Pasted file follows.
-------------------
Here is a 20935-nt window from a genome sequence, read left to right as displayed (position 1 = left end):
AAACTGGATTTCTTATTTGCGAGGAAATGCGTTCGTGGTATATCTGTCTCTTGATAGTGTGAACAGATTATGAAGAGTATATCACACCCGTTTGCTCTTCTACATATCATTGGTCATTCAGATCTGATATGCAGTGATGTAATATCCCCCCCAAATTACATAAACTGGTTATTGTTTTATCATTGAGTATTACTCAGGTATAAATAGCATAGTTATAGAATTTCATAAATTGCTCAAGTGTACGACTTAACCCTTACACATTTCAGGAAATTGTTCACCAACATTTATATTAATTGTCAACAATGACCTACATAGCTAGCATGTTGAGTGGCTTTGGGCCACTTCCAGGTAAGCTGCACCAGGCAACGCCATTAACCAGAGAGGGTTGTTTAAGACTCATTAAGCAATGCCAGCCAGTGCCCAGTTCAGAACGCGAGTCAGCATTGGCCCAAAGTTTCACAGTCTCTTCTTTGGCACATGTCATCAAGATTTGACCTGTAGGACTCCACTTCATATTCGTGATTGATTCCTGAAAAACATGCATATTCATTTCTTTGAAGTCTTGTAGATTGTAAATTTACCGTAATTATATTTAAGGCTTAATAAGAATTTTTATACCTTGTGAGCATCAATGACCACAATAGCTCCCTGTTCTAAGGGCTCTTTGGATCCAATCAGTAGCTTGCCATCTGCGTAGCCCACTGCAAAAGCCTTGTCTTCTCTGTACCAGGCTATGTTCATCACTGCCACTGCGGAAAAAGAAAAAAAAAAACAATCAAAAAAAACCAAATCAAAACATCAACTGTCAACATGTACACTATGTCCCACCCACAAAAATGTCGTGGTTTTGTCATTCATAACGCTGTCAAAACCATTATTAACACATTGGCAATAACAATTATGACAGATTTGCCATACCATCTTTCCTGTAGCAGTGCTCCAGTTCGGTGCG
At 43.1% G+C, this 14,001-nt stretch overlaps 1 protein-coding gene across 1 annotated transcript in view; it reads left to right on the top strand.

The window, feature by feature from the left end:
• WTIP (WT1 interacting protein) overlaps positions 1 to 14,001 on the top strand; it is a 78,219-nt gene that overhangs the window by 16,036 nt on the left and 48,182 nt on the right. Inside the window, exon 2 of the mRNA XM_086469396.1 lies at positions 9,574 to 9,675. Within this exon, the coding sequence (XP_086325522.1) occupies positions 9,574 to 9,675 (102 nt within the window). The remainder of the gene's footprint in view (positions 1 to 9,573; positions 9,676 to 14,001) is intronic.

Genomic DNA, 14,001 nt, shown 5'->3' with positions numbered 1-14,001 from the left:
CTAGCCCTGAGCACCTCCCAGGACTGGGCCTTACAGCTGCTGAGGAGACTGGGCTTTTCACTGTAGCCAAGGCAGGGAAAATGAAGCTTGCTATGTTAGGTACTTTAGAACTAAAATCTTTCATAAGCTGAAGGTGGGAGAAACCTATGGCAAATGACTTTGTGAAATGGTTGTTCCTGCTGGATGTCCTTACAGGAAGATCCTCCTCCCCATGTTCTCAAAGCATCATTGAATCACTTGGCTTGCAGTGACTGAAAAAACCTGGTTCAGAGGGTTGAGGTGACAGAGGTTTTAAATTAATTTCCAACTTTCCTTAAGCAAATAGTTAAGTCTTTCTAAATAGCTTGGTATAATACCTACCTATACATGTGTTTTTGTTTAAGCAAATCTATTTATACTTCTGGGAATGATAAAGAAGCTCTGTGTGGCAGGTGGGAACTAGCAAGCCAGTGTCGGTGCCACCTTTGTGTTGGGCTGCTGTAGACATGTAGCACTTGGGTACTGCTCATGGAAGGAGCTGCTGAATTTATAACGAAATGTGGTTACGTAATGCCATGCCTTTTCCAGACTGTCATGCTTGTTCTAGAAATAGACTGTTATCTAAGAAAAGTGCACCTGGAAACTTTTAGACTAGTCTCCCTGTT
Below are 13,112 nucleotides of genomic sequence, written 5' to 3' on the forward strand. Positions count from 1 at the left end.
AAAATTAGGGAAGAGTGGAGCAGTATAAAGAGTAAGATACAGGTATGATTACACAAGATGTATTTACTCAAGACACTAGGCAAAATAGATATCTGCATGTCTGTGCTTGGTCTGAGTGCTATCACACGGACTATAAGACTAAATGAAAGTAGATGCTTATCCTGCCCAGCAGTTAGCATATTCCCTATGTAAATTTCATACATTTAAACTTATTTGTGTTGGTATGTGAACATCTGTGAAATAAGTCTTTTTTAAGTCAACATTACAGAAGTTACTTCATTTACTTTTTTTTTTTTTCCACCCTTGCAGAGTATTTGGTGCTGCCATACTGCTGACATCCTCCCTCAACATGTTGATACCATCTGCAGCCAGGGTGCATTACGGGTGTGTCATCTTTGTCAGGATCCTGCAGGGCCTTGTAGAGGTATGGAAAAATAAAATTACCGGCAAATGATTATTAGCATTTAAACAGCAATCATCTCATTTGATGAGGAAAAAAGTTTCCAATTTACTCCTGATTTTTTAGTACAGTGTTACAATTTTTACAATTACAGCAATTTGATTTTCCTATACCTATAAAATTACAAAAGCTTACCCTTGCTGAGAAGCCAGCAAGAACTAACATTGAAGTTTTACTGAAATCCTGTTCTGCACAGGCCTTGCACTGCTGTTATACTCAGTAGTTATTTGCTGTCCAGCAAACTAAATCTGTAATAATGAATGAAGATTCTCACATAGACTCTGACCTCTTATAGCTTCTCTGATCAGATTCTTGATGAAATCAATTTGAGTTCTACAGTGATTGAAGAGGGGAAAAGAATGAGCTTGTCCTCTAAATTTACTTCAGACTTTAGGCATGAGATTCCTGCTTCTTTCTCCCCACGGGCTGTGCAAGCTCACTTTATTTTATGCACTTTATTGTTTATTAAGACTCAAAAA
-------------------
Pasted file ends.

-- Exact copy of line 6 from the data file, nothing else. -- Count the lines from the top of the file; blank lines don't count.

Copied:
Genomic DNA, 14,001 nt, shown 5'->3' with positions numbered 1-14,001 from the left: